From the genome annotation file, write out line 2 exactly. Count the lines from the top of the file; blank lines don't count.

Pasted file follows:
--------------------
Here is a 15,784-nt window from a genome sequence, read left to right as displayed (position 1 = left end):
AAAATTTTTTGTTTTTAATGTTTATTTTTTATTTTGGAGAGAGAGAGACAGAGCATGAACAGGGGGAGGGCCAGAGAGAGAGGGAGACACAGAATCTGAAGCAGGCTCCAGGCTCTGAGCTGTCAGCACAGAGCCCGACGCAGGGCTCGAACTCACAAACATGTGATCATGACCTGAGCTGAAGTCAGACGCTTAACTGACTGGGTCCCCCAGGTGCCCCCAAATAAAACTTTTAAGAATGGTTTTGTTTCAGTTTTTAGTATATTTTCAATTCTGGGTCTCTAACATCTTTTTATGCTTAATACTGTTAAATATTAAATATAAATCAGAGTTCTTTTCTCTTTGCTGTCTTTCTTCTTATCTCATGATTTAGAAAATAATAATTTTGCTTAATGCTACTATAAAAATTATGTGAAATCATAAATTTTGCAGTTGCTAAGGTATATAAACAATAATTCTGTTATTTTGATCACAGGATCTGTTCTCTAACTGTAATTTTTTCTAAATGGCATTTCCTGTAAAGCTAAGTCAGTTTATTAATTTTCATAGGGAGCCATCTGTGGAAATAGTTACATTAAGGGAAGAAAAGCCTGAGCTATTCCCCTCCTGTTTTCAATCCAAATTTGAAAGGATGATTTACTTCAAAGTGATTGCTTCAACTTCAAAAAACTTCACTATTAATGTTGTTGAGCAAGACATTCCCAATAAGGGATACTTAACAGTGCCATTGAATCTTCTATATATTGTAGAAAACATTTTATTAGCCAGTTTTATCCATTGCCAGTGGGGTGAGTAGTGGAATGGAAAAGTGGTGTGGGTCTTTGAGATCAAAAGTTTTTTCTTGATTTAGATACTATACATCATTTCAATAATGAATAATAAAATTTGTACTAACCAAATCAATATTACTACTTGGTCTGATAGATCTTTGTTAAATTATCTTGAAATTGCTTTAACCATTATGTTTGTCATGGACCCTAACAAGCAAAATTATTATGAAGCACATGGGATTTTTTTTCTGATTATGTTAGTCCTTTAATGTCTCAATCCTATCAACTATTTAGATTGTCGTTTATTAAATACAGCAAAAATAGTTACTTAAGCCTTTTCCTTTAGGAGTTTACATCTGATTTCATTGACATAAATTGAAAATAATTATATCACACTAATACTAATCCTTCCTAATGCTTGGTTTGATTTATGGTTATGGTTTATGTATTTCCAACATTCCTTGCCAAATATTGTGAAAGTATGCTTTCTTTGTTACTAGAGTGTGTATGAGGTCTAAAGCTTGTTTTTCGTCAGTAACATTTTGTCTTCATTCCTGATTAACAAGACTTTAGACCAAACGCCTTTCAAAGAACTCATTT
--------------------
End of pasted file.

AAAATTTTTTGTTTTTAATGTTTATTTTTTATTTTGGAGAGAGAGAGACAGAGCATGAACAGGGGGAGGGCCAGAGAGAGAGGGAGACACAGAATCTGAAGCAGGCTCCAGGCTCTGAGCTGTCAGCACAGAGCCCGACGCAGGGCTCGAACTCACAAACATGTGATCATGACCTGAGCTGAAGTCAGACGCTTAACTGACTGGGTCCCCCAGGTGCCCCCAAATAAAACTTTTAAGAATGGTTTTGTTTCAGTTTTTAGTATATTTTCAATTCTGGGTCTCTAACATCTTTTTATGCTTAATACTGTTAAATATTAAATATAAATCAGAGTTCTTTTCTCTTTGCTGTCTTTCTTCTTATCTCATGATTTAGAAAATAATAATTTTGCTTAATGCTACTATAAAAATTATGTGAAATCATAAATTTTGCAGTTGCTAAGGTATATAAACAATAATTCTGTTATTTTGATCACAGGATCTGTTCTCTAACTGTAATTTTTTCTAAATGGCATTTCCTGTAAAGCTAAGTCAGTTTATTAATTTTCATAGGGAGCCATCTGTGGAAATAGTTACATTAAGGGAAGAAAAGCCTGAGCTATTCCCCTCCTGTTTTCAATCCAAATTTGAAAGGATGATTTACTTCAAAGTGATTGCTTCAACTTCAAAAAACTTCACTATTAATGTTGTTGAGCAAGACATTCCCAATAAGGGATACTTAACAGTGCCATTGAATCTTCTATATATTGTAGAAAACATTTTATTAGCCAGTTTTATCCATTGCCAGTGGGGTGAGTAGTGGAATGGAAAAGTGGTGTGGGTCTTTGAGATCAAAAGTTTTTTCTTGATTTAGATACTATACATCATTTCAATAATGAATAATAAAATTTGTACTAACCAAATCAATATTACTACTTGGTCTGATAGATCTTTGTTAAATTATCTTGAAATTGCTTTAACCATTATGTTTGTCATGGACCCTAACAAGCAAAATTATTATGAAGCACATGGGATTTTTTTTCTGATTATGTTAGTCCTTTAATGTCTCAATCCTATCAACTATTTAGATTGTCGTTTATTAAATACAGCAAAAATAGTTACTTAAGCCTTTTCCTTTAGGAGTTTACATCTGATTTCATTGACATAAATTGAAAATAATTATATCACACTAATACTAATCCTTCCTAATGCTTGGTTTGATTTATGGTTATGGTTTATGTATTTCCAACATTCCTTGCCAAATATTGTGAAAGTATGCTTTCTTTGTTACTAGAGTGTGTATGAGGTCTAAAGCTTGTTTTTCGTCAGTAACATTTTGTCTTCATTCCTGATTAACAAGACTTTAGACCAAACGCCTTTCAAAGAACTCATTT